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Kim S.Y.,Chungnam National University | Jeon S.H.,Hans Biomedical Daeduk Institute
Journal of Industrial and Engineering Chemistry | Year: 2012

Calcium phosphate cement (CPC) is a promising material for use in minimally invasive surgery for bone defect repair due to its similarity to the mineral phase of bone, biocompatibility, bioactivity, self-setting characteristics, low setting temperature, adequate stiffness and ease of shaping in complicated geometrics. In this study, we systematically investigate the influence of preparation variables on the final properties of CPCs. We determined the effects of CPC composition, accelerators, seed hydroxyapatite and reaction temperatures on the setting times and compressive strength of CPCs based on tetracalcium phosphate (TTCP), dicalcium phosphate dehydrate (DCPD), dicalcium phosphate anhydrous (DCPA), and α-tricalcium phosphate (α-TCP). The three types of CPCs (TTCP/DCPD, TTCP/DCPA, and TTCP/α-TCP-based bone cements) were prepared by varying the amounts of seed hydroxyapatite and citric acid used as a hardening accelerator. After 24. h of incubation, all three types of bone cements exhibited the characteristic peaks attributable to hydroxyapatite (HA) without characteristic peaks of unreacted raw materials. These results indicated that the bone cements were completely converted to HA. TTCP/DCPD-based bone cements showed faster setting times than TTCP/DCPA and TTCP/α-TCP-based bone cements. As citric acid concentrations in the liquid phase increased, the setting times of all three types of bone cements gradually decreased. However, the concentrations of seed HA in the cements were not related to significant changes in setting time. The compressive strengths of CPCs were significantly influenced by composition and reaction temperature. We also studied the effects of immersion time in physiological solution on the properties of the various CPCs. In the results of in vivo tests, subjects with bone defects implanted with CPCs exhibited more bone formation than control subjects that did not receive implantations of CPCs. © 2011 The Korean Society of Industrial and Engineering Chemistry. Source

Kim J.,Catholic University of Daejeon | Lee S.M.,Catholic University of Korea | Her S.-H.,Catholic University of Korea | Lee K.E.,Catholic University of Daejeon | And 4 more authors.
Tissue Engineering and Regenerative Medicine | Year: 2013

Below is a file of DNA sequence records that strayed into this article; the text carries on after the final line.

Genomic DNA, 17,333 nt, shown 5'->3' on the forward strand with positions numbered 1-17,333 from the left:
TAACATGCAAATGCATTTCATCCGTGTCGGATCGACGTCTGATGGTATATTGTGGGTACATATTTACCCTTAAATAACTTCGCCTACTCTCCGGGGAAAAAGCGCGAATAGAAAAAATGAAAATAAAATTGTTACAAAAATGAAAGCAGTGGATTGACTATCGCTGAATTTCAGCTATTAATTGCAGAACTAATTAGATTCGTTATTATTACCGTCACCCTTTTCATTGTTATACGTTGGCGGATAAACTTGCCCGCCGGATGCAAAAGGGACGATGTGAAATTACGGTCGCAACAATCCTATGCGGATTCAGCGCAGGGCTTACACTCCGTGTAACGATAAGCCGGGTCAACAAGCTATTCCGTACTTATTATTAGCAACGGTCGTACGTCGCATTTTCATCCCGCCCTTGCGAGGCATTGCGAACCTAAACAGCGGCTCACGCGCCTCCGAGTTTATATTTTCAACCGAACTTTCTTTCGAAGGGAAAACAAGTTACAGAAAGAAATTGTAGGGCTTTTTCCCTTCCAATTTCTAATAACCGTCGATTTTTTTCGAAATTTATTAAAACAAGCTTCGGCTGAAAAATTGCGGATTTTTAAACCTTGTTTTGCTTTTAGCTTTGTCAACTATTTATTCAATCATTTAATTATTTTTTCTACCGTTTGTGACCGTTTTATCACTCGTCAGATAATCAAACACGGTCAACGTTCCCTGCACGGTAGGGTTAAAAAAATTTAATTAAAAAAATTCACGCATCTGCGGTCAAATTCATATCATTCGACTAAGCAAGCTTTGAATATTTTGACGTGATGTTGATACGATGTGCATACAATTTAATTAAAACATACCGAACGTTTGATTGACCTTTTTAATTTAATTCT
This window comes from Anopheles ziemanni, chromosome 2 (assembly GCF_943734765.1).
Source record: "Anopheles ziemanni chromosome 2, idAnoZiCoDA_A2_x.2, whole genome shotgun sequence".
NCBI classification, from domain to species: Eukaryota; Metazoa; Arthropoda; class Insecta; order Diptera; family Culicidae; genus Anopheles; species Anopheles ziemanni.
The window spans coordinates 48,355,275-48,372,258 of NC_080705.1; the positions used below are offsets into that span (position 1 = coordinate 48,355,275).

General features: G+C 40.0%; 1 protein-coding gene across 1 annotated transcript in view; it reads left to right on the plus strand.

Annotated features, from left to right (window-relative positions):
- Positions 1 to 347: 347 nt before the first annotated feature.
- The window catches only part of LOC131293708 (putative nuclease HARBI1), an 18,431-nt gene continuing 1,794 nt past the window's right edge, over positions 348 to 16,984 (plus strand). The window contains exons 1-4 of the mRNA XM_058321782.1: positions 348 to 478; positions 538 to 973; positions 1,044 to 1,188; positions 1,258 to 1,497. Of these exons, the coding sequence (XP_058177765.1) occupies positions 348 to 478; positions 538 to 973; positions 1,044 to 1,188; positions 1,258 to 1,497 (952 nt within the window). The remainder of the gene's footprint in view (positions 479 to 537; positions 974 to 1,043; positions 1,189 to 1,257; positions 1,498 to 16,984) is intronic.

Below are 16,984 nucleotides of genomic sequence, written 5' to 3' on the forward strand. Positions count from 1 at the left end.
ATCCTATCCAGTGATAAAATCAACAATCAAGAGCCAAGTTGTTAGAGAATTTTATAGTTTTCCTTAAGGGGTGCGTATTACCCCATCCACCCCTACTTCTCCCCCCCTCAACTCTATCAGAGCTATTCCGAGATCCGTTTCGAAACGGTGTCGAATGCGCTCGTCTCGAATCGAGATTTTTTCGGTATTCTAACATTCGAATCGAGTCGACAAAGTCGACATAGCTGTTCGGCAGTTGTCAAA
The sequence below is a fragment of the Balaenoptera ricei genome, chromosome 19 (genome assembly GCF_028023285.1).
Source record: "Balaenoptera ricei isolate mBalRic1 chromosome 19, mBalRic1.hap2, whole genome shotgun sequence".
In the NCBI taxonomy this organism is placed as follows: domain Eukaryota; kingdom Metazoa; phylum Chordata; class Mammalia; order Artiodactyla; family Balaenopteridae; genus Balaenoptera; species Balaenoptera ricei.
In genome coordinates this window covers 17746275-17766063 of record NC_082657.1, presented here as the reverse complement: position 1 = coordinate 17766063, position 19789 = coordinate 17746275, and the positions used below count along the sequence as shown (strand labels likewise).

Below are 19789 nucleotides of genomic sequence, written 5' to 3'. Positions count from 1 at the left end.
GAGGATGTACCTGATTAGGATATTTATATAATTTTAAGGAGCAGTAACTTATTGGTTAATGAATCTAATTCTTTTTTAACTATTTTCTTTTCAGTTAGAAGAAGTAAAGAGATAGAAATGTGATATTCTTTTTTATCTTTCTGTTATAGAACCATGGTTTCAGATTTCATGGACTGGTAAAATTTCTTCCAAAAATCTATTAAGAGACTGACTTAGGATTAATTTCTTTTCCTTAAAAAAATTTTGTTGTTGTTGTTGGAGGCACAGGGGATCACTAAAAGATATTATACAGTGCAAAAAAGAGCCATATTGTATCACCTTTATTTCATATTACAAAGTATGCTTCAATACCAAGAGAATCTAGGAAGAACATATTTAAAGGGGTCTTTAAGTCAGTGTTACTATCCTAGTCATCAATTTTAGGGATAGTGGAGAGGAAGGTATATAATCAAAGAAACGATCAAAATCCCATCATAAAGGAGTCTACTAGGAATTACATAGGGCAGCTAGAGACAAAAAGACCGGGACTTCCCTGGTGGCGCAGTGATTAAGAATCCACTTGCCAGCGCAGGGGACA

Various prosthetic materials have been employed to reconstruct abdominal wall defects. Prosthetic materials have been used widely to repair the abdominal defects; however, complications with mesh infection and adhesion have led to the recent use of more biocompatible implants derived from animal or human sources for the surgical repair of abdominal wall defects. The purpose of the present study was to evaluate the effectiveness of the newly developed acellular porcine dermis (XenoDerm) to prevent adhesion in the reconstruction of abdominal wall defects compared with human acellular dermal matrix (SureDerm™) in a rat model. Forty adult Sprague-Dawley rats underwent repair of surgically created ventral hernias using porcine, acellular dermal-matrix or human acellular dermal-matrix. The grade of adhesion (peritoneal adhesions by Hooker score and intra-abdominal adhesions by Knightly score), histologic analysis (using hematoxylin-eosin stain, Masson-trichrome stain and immunohistochemical stain) and tensile strength (by MultiTest 1-i tensiometer) were assessed, after the animals were euthanized at 1 week and at 4 week postoperatively. At 4 week after the repair of abdominal wall defect, the porcine acellular dermal matrix incorporated into the host tissue and revealed no significant difference in adhesion, histologic analysis, or tensile strength compared with the human acellular dermal matrix. Based on these results, we conclude that acellular porcine dermal matrix (XenoDerm) is useful for abdominal wall reconstruction. However, subsequent studies with longer time periods and clinical studies will be needed to reveal the consequences of its use in abdominal wall defect reconstruction. © Springer, Part of Springer Science+Business Media. Source

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